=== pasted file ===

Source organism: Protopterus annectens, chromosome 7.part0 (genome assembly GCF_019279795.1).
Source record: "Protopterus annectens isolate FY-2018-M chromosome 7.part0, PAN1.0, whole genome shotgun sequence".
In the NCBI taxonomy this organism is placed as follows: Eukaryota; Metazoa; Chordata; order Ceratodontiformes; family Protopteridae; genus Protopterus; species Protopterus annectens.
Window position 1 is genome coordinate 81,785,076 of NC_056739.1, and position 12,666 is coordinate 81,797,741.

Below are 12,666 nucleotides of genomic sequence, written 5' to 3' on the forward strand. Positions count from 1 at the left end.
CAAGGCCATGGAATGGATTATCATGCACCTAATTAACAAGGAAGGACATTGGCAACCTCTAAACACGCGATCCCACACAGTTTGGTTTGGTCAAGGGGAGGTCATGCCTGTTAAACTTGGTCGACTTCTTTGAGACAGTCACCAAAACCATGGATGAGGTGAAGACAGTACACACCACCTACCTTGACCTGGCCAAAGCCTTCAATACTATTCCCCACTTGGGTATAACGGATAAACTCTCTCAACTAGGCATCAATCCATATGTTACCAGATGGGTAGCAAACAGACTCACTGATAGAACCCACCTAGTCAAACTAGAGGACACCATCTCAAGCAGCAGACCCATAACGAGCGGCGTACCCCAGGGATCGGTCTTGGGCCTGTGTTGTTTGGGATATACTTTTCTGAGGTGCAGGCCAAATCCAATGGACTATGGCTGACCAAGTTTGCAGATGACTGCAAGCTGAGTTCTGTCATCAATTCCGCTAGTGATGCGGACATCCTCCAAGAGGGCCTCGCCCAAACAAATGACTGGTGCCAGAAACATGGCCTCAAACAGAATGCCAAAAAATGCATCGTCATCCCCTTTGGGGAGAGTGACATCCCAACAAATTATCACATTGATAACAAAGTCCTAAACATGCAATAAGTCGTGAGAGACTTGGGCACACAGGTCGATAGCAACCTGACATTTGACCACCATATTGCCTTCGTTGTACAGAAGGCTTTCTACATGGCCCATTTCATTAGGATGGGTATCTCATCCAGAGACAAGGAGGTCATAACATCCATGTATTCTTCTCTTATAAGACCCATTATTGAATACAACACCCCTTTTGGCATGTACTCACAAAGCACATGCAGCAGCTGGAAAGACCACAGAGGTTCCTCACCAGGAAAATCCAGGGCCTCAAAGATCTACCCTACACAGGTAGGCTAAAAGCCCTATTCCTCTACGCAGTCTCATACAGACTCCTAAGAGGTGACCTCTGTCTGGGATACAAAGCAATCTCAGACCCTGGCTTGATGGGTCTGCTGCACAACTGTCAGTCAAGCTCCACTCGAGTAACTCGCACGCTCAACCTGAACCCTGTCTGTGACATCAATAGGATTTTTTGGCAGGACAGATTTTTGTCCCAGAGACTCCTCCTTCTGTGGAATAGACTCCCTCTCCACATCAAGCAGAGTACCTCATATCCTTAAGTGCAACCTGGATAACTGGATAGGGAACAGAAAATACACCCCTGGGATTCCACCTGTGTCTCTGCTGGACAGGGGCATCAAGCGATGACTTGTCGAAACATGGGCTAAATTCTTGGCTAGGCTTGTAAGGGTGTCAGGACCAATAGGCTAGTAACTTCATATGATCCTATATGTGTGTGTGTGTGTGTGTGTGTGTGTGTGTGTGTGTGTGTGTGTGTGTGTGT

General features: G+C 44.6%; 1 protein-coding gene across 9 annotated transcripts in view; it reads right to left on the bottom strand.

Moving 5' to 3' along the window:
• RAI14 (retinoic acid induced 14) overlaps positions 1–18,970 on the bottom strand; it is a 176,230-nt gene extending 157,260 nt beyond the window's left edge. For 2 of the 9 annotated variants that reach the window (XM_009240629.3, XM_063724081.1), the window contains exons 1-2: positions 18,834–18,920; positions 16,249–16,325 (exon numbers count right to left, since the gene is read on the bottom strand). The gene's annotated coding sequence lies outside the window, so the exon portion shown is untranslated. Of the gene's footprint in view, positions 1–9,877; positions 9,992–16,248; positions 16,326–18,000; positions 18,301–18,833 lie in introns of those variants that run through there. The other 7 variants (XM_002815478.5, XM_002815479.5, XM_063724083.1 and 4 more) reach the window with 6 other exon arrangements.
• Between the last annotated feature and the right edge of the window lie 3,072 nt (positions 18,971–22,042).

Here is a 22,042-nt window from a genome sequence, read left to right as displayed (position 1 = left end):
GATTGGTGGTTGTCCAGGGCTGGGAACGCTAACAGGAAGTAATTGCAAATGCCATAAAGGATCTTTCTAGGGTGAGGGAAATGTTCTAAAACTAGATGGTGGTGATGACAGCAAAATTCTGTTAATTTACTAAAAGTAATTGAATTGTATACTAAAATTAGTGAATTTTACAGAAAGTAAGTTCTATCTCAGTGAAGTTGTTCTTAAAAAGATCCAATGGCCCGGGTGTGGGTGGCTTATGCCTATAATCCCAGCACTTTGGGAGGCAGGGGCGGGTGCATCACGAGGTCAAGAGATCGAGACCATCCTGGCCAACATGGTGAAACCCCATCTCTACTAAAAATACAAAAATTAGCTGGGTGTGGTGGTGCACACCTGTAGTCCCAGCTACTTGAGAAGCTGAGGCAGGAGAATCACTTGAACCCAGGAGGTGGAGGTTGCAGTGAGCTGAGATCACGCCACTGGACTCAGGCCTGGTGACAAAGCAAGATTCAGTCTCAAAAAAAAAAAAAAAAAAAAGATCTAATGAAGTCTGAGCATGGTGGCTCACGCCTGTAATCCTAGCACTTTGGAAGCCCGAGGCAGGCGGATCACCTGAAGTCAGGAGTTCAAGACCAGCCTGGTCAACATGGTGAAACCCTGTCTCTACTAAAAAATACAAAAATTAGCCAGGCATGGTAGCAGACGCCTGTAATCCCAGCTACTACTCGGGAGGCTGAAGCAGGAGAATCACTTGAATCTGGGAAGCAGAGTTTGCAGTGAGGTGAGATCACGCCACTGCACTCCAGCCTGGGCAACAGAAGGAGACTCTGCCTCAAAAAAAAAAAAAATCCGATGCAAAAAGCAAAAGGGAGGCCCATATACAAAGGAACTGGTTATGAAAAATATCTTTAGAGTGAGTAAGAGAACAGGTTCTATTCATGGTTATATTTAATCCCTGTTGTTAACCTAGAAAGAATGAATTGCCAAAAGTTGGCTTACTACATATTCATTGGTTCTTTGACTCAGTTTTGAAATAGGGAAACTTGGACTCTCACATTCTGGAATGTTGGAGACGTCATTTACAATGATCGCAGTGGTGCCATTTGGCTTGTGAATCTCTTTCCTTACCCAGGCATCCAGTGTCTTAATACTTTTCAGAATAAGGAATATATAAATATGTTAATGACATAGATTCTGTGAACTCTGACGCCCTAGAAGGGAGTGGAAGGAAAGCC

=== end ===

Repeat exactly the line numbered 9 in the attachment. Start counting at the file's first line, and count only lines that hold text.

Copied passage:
• RAI14 (retinoic acid induced 14) overlaps positions 1–18,970 on the bottom strand; it is a 176,230-nt gene extending 157,260 nt beyond the window's left edge. For 2 of the 9 annotated variants that reach the window (XM_009240629.3, XM_063724081.1), the window contains exons 1-2: positions 18,834–18,920; positions 16,249–16,325 (exon numbers count right to left, since the gene is read on the bottom strand). The gene's annotated coding sequence lies outside the window, so the exon portion shown is untranslated. Of the gene's footprint in view, positions 1–9,877; positions 9,992–16,248; positions 16,326–18,000; positions 18,301–18,833 lie in introns of those variants that run through there. The other 7 variants (XM_002815478.5, XM_002815479.5, XM_063724083.1 and 4 more) reach the window with 6 other exon arrangements.